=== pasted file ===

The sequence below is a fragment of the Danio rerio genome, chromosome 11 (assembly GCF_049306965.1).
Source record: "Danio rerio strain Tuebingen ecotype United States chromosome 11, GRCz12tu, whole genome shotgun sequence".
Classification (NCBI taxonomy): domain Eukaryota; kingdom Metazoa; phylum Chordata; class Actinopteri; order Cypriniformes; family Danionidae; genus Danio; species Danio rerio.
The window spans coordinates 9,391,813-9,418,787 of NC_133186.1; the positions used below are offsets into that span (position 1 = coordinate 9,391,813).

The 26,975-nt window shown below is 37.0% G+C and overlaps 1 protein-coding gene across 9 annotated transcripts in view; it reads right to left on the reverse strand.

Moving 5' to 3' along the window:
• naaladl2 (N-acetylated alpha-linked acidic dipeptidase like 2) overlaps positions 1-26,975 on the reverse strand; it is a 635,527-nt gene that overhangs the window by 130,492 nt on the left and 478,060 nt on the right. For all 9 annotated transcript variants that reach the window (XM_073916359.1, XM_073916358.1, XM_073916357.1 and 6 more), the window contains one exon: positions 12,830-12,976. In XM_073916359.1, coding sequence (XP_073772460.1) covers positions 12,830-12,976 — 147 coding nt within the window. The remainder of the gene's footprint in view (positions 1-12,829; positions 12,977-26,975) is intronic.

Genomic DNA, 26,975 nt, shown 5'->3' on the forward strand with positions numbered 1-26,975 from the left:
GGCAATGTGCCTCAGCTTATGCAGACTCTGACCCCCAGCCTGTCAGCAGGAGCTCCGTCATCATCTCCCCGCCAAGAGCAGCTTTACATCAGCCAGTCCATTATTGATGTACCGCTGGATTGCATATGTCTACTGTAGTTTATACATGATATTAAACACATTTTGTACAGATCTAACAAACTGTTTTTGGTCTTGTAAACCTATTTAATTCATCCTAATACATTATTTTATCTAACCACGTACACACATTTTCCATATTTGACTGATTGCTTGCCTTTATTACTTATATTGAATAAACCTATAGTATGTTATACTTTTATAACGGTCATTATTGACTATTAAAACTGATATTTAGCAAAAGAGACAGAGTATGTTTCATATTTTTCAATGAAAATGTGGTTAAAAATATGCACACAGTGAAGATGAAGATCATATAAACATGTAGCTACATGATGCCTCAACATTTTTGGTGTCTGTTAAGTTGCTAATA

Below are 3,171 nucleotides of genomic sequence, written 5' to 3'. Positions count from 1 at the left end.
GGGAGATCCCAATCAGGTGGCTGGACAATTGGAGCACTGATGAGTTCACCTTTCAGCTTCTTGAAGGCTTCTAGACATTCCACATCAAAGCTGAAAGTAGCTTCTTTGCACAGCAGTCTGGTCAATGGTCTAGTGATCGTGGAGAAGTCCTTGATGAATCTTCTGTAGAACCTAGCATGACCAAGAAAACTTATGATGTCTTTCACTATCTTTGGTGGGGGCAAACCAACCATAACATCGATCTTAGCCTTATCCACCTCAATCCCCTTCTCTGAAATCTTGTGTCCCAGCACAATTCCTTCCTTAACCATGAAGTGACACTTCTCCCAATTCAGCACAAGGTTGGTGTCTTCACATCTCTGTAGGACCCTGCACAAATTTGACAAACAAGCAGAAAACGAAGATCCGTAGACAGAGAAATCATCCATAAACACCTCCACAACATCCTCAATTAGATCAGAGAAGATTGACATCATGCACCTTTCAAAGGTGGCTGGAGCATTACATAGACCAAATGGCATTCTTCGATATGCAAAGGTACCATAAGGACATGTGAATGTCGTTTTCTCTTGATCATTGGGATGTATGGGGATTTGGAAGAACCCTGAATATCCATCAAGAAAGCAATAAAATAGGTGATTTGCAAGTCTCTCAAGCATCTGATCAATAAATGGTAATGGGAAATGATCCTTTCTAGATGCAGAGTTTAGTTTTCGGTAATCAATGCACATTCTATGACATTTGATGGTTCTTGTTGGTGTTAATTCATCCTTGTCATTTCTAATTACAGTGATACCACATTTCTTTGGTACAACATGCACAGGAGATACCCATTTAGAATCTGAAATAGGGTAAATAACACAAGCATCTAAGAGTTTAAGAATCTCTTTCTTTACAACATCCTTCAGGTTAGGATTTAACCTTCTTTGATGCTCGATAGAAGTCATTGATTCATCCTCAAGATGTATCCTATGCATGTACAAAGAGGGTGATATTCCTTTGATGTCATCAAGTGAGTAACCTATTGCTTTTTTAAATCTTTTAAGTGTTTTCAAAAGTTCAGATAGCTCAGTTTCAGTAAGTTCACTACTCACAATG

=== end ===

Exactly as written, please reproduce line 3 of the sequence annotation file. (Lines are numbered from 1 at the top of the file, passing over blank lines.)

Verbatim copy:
Classification (NCBI taxonomy): domain Eukaryota; kingdom Metazoa; phylum Chordata; class Actinopteri; order Cypriniformes; family Danionidae; genus Danio; species Danio rerio.